N A R R A T I O N S & F A B R I C A T I O N S


    On being invited to participate in a forthcoming exhibition of surrealist work, I decided to revisit a piece I'd long since packaged away.

    The idea to tip each finger of a pair of long leather evening gloves with a thimble had come to me in a dream. Feeling that the unconscious fusion of the two held a greater meaning than both being a form of protection, I spent several hours contemplating the significance.

    The Latin name for foxgloves, digitalis, means ‘relating to the finger’, while in German it is called Fingerhut - thimble - or literally finger hat. Fingertipped... Thumbells... Thimblerigger (a swindler)... Glove compartments... Pins and needles... Lady’s fingers...

    When I'd finished, I consulted a dream analysis website:

    GLOVES: "Consider the phrase ‘handle with kid gloves’ and how you may need to be more cautious in some situation. Or perhaps you are overly cautious. Alternatively, wearing gloves may mean that your creative abilities are still latent."

    THIMBLE: "To use a thimble in your dream indicates that you need to tend to the needs of others instead of pursuing your own self-pleasures." (Tenfold?)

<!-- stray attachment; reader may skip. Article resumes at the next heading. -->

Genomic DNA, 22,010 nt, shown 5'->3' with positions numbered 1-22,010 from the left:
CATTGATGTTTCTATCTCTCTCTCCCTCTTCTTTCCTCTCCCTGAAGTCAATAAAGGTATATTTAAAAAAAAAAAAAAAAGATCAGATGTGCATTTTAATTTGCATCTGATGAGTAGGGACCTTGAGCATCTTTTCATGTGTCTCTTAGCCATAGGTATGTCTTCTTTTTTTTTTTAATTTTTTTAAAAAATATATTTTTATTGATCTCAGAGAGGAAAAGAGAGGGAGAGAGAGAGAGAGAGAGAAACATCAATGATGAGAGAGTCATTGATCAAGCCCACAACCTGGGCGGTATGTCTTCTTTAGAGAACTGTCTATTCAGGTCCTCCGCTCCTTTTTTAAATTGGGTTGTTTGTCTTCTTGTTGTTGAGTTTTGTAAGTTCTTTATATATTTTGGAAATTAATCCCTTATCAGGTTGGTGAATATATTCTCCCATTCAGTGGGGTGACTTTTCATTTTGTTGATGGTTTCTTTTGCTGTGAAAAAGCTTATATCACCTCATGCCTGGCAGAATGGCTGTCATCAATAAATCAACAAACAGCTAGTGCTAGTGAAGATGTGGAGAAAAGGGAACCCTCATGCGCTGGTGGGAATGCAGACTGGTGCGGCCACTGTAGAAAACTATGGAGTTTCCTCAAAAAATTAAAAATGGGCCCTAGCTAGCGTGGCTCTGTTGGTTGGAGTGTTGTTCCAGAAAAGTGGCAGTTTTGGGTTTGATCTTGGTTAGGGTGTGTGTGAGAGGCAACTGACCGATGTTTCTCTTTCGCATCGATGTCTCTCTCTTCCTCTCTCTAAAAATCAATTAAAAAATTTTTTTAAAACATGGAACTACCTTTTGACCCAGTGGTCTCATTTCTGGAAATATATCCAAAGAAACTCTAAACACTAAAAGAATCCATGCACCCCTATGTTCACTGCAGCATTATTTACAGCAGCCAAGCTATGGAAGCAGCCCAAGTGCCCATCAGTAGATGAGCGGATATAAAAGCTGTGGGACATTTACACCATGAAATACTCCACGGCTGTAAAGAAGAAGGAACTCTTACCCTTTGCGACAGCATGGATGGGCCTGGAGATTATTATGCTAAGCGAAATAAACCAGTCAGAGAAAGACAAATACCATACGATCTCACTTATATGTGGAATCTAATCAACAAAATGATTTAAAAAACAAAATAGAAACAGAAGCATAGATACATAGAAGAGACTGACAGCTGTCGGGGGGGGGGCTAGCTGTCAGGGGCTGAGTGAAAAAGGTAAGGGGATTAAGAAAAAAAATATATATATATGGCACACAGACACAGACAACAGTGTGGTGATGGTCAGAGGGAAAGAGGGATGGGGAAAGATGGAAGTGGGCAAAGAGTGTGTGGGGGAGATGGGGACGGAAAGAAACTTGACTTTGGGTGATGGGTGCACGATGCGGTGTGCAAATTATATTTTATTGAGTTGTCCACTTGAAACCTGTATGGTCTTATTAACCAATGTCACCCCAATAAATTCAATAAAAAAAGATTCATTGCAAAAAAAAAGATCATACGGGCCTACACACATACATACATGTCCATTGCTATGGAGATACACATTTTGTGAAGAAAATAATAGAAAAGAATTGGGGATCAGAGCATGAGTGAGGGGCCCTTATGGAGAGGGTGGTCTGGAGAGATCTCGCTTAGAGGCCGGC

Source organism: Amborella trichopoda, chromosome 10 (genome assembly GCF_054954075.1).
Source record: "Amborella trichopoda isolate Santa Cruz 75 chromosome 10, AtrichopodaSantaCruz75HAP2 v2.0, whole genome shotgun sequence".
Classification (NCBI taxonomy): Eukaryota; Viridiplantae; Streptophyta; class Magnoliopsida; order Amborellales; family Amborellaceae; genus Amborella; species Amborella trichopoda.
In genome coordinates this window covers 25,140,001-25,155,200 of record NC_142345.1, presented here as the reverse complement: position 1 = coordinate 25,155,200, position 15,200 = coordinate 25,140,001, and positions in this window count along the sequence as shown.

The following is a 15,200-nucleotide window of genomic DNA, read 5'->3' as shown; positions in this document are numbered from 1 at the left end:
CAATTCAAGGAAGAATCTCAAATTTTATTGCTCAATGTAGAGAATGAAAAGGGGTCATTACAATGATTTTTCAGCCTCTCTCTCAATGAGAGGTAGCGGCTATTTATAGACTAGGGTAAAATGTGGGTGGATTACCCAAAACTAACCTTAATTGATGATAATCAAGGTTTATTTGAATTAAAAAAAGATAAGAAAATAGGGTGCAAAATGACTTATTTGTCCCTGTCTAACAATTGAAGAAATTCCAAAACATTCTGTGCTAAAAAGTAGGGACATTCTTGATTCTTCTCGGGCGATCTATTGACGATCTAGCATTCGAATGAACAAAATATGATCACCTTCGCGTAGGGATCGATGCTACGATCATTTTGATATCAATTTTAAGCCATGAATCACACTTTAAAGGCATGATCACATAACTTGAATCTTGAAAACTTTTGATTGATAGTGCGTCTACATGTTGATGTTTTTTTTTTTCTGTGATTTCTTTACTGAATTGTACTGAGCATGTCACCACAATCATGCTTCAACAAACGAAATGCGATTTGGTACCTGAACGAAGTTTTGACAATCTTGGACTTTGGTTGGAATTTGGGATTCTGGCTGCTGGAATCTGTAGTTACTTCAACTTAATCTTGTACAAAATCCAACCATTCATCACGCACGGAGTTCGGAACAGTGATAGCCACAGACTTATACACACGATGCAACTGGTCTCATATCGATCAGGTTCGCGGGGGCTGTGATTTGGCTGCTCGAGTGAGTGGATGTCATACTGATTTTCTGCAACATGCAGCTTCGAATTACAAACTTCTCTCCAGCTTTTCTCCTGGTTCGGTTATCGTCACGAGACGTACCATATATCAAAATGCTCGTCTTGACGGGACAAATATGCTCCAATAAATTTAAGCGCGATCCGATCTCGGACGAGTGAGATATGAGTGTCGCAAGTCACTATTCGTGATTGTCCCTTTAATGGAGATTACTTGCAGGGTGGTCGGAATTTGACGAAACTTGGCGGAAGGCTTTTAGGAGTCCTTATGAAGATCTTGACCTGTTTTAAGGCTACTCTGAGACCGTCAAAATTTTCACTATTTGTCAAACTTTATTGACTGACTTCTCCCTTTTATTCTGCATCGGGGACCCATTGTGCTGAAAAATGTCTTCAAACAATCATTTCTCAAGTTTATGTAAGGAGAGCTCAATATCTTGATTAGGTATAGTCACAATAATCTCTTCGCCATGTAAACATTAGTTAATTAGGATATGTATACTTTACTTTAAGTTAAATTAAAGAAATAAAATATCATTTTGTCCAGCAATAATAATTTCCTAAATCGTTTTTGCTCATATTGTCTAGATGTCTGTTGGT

GLUE: "To dream that you are gluing something together suggests that you are piecing together aspects of yourself and acknowledging those previously rejected parts. On the flip side, you may be too clingy…"

    The thimbled gloves still reside in their box, and I submitted three other pieces for the exhibition.


    8 August - 3 September 2017

    at Hastings Arts Forum

    Curated by Jo Welsh, with work by Brian Catling RA, Gus Cummins RA, Kathleen Fox, Jane Hoodless, Antony Penrose, Katherine Reekie, Jo Redpath, Tim Riddihough, Mick Rooney RA, Jacob Welsh.



    Amid the thimbles, gloves, ebony and hair, I continue to work on my bio-medical project and, though it is still underwraps, I am pleased to announce that I have recently joined forces with curator Liz Cooper. Together we challenge each other, ourselves - and the topic in hand…

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Artist Jane Hoodless presents a personal glimpse at some criminal, cultural and curious aspects of British social history, and shares a little of the inspiration and research behind the work she creates.

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